We keep talking about fibre. There are so many diets promoting the intake of fibre.
Well yes, fibre is good for health. It not only keeps the digestive system healthy but also reduces blood pressure levels and lowers the risk of heart problems.
But like every other nutrient, its overconsumption can also cause several side effects, and it’s essential to be aware of these side effects while talking about the importance of fibre.
Side Effects of Eating Too Much Fibre
- Digestive Problems
Excessive fibre consumption can lead to a change in bowel movements. It can cause constipation, diarrhoea, bloating, gas and several other digestive problems. You may also experience abdominal pain.
- Nutrient Deficiency
Our body needs not just fibre but other nutrients as well. As fibre is a binding agent, too much of it can lead to the elimination of some key nutrients, like calcium, zinc, and iron before the body has a chance to absorb them
- Gastrointestinal Diseases
Apart from common digestive problems like bloating and gas, excessive consumption of fibre can also flare up existing gastrointestinal conditions such as IBS or irritable bowel syndrome, Crohn’s disease, ulcerative colitis, etc.
Which Fibre Is The Best For You?
There are two types of fibre: Soluble fibre and Insoluble fibre. While soluble fibre blends with water in the gut, insoluble fibre does not. Insoluble fibre usually acts as a bulking agent and passes through the digestive system mostly intact. On the other hand, soluble fibre has many metabolic health benefits, like reducing blood sugar levels. Therefore, if you want to increase your fibre intake, you should consume more soluble fibre.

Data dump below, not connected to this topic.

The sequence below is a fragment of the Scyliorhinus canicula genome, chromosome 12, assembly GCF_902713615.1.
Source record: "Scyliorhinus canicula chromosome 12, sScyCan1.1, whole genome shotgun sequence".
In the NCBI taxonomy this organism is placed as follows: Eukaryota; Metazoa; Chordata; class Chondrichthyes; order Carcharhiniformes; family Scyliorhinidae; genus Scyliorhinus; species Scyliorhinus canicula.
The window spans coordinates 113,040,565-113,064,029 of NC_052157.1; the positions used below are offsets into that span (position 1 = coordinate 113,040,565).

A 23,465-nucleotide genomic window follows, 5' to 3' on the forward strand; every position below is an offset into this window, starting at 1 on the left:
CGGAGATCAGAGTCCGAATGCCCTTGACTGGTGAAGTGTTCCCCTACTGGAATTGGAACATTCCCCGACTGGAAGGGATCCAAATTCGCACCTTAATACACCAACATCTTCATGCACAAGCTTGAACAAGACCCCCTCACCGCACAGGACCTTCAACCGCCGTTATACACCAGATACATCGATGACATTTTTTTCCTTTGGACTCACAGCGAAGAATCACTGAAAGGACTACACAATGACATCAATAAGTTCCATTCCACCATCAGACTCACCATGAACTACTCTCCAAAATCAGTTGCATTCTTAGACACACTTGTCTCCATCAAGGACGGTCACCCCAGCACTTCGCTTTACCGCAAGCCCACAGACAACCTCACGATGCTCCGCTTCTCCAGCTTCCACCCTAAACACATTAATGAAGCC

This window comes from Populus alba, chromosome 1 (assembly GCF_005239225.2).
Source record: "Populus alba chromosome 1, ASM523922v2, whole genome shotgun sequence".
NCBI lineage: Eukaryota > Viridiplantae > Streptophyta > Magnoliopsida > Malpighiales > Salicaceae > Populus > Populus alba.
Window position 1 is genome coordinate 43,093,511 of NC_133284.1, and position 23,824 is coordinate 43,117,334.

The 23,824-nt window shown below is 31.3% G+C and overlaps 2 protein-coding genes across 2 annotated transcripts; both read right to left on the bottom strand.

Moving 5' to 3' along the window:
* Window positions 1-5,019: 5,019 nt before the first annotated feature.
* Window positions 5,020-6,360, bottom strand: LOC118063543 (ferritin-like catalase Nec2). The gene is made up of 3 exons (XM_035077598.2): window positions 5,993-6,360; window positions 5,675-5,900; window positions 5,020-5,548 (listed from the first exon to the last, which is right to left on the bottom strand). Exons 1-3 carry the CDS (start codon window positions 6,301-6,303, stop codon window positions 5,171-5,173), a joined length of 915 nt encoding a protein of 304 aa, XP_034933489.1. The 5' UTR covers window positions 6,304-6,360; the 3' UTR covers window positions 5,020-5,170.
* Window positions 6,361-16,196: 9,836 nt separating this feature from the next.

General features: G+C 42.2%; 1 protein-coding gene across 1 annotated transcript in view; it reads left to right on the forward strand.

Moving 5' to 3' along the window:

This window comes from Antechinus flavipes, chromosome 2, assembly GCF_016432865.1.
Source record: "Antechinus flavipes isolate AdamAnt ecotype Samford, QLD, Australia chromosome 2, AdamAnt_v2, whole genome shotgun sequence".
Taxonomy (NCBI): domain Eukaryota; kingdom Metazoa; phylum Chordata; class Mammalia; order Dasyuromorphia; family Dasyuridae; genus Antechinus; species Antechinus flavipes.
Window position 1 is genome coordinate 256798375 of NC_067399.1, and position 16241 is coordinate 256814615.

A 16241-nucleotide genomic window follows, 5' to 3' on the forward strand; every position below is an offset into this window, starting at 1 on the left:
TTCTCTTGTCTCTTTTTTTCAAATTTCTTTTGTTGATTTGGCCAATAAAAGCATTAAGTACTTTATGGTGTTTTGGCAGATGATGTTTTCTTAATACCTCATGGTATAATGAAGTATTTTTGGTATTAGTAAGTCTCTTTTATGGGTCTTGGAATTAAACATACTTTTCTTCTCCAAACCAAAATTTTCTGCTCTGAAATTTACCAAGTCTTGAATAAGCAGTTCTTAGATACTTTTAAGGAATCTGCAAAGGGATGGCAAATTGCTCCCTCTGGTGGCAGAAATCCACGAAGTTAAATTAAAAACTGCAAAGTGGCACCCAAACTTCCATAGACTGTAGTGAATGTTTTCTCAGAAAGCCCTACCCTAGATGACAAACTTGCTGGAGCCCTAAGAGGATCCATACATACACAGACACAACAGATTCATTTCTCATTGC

Some examples of soluble fibre include barley, oats, sunflower seeds, guavas, apples, broccoli and cabbage. Insoluble fibre is present in foods, like whole wheat flour, potatoes, kidney beans, chickpeas etc.
How To Intake Fibre Then?
Firstly, make sure to increase fibre or any nutrient slowly in your diet. Do not rush with it.
Secondly, with increased fibre intake, water intake should be increased as well. Therefore, drink plenty of water.
Lastly, understand that each body is different, and just because the world is promoting a high-fibre diet, you don’t necessarily need to follow it. Don’t be misled by dietary trends and try to understand your body and its responses. Consult a dietitian, if needed, to figure out what is the ideal intake of fibre for your body.